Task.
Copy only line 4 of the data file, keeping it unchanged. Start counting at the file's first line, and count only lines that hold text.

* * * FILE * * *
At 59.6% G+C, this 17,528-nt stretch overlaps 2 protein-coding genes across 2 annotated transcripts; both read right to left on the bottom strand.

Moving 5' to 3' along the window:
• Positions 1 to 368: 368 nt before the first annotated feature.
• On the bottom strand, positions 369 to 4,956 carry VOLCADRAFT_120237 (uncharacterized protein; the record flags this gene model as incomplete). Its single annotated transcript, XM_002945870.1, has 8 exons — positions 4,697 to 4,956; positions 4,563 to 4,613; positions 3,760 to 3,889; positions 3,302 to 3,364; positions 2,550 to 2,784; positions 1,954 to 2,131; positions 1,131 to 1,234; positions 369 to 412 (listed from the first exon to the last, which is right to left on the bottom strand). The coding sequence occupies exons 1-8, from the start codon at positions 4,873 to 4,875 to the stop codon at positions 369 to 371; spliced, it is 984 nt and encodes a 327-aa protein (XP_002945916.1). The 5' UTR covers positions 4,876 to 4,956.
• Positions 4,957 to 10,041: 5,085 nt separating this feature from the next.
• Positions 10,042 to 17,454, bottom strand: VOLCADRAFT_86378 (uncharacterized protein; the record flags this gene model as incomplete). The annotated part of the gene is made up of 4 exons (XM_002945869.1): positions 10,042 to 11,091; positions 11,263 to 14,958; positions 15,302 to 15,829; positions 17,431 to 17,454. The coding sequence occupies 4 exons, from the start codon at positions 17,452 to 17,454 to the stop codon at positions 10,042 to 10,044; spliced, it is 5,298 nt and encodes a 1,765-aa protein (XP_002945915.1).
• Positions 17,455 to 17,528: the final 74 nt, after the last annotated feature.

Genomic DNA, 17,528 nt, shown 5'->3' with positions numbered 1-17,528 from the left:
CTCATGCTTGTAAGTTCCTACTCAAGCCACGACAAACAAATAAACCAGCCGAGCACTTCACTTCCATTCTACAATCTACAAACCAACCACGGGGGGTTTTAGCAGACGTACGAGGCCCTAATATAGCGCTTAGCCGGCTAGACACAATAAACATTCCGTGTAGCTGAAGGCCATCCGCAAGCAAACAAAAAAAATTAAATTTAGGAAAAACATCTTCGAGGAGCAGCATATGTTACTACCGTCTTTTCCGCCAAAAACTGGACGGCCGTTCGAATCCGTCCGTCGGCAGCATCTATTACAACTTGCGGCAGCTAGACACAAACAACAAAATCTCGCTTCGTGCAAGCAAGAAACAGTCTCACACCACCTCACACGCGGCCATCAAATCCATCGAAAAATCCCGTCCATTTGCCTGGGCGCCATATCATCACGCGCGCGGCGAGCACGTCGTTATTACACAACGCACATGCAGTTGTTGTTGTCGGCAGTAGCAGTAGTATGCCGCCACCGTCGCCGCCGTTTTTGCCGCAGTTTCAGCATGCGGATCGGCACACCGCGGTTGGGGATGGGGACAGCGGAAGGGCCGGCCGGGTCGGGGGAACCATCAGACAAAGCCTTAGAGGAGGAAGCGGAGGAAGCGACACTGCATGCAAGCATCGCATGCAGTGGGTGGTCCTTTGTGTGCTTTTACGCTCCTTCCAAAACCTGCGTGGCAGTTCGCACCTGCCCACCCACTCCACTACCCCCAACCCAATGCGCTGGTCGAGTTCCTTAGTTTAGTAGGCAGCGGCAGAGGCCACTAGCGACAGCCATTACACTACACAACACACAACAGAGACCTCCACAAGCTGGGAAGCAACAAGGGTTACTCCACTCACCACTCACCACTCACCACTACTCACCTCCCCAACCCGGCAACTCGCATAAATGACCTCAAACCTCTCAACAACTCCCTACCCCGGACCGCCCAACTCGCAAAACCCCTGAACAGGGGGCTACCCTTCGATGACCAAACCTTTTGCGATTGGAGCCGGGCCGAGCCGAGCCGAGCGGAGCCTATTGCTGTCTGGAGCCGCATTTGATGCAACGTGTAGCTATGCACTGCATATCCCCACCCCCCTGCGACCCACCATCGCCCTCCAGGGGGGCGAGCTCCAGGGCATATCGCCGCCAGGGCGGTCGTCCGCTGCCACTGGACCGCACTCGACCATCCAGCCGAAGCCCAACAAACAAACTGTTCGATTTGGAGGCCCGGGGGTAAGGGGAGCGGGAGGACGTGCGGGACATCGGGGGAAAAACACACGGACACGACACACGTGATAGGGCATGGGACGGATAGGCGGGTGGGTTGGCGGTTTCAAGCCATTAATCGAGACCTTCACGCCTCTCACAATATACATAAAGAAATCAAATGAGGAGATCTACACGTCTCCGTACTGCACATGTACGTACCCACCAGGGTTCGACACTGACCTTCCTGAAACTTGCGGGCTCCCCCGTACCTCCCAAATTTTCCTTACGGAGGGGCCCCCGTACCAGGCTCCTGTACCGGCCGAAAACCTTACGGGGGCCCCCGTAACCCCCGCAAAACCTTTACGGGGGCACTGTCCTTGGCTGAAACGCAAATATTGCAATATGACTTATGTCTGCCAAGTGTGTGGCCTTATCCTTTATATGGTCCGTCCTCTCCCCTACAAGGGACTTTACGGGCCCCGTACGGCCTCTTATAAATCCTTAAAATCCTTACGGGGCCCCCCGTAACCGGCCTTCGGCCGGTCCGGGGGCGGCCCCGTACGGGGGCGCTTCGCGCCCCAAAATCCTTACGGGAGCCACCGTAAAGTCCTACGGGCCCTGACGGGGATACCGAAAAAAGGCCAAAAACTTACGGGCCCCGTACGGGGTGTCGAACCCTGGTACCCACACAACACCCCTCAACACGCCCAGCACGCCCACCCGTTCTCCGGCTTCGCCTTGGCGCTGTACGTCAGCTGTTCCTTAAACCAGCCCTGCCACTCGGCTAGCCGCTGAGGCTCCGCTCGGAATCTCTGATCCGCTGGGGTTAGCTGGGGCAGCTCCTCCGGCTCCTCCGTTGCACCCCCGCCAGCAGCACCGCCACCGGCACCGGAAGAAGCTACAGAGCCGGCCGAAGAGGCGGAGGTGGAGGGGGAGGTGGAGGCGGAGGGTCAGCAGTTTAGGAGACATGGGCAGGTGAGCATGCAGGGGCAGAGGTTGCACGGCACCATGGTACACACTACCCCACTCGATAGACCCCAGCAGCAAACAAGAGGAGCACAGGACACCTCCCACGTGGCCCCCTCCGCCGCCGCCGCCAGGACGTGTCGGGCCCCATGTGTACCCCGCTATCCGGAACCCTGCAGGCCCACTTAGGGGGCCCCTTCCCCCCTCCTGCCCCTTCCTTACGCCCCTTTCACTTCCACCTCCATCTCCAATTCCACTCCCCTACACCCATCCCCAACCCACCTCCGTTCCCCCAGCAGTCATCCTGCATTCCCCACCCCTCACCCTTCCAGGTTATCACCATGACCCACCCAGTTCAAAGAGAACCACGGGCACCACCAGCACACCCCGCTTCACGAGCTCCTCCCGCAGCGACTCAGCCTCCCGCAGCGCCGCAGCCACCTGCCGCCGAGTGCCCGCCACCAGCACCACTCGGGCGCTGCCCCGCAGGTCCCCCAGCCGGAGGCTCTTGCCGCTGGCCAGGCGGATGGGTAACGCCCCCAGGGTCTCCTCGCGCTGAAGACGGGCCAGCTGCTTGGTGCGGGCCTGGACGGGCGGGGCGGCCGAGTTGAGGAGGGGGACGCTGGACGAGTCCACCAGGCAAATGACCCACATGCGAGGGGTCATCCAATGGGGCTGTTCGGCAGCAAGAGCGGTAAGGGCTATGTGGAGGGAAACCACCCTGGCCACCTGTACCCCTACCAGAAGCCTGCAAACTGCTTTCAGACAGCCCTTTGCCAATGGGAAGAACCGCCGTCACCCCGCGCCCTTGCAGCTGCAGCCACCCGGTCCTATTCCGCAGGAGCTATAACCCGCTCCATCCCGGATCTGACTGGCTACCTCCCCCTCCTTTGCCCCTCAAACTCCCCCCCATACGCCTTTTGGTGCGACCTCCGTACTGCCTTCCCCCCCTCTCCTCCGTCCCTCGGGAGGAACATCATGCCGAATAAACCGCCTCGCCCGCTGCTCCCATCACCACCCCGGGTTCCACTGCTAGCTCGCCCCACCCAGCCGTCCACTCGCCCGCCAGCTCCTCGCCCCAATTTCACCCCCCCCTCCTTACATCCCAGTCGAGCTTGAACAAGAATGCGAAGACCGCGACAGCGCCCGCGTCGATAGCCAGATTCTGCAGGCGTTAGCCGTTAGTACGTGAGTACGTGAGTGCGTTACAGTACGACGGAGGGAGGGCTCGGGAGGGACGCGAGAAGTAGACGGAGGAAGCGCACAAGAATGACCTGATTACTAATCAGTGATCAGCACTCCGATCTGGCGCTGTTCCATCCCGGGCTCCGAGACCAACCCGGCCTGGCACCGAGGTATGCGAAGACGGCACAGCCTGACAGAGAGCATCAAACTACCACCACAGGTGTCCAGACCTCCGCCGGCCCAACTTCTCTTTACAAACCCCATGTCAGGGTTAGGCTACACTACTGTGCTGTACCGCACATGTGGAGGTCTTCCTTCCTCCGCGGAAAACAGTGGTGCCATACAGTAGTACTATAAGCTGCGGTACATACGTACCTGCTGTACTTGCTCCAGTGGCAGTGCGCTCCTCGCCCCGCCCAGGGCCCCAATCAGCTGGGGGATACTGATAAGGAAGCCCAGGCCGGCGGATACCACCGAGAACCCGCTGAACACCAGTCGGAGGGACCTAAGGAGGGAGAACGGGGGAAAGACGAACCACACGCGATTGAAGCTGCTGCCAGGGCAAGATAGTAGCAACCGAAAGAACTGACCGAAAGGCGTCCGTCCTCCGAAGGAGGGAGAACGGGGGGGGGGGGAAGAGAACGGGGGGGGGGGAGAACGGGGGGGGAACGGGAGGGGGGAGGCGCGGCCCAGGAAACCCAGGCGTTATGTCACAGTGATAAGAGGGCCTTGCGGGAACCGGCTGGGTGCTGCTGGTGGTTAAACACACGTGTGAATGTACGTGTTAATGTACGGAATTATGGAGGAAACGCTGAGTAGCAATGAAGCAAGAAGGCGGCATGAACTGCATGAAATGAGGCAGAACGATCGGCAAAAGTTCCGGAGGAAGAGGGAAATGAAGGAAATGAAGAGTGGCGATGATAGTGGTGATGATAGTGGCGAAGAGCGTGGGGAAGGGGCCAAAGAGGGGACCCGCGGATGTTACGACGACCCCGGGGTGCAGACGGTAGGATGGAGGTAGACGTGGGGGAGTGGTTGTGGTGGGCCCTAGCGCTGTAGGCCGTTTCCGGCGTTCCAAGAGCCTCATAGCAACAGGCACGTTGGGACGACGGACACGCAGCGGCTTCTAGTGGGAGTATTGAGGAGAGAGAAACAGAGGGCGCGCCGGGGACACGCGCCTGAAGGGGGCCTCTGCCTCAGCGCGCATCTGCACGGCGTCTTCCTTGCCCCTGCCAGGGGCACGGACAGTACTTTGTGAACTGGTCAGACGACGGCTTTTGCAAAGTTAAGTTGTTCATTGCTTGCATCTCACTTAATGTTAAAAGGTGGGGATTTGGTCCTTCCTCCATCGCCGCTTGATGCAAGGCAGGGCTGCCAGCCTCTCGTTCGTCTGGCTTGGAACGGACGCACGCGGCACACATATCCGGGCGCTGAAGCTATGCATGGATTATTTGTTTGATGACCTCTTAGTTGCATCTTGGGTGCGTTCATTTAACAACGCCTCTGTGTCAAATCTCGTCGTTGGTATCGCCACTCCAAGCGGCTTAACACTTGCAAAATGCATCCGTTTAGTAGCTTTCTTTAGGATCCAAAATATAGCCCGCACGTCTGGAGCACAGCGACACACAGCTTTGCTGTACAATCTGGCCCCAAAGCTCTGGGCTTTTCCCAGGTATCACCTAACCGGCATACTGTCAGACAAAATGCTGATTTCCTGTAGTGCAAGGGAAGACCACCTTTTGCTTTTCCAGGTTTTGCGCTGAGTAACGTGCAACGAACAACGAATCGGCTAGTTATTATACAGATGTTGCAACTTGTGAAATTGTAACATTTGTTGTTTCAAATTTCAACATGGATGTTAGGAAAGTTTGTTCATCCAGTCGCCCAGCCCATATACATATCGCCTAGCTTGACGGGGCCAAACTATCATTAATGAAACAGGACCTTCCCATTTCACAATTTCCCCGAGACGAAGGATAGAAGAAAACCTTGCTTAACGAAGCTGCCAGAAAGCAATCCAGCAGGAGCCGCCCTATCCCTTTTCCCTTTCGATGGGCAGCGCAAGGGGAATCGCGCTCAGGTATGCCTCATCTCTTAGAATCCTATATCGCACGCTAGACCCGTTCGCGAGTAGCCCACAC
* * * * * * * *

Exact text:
• On the bottom strand, positions 369 to 4,956 carry VOLCADRAFT_120237 (uncharacterized protein; the record flags this gene model as incomplete). Its single annotated transcript, XM_002945870.1, has 8 exons — positions 4,697 to 4,956; positions 4,563 to 4,613; positions 3,760 to 3,889; positions 3,302 to 3,364; positions 2,550 to 2,784; positions 1,954 to 2,131; positions 1,131 to 1,234; positions 369 to 412 (listed from the first exon to the last, which is right to left on the bottom strand). The coding sequence occupies exons 1-8, from the start codon at positions 4,873 to 4,875 to the stop codon at positions 369 to 371; spliced, it is 984 nt and encodes a 327-aa protein (XP_002945916.1). The 5' UTR covers positions 4,876 to 4,956.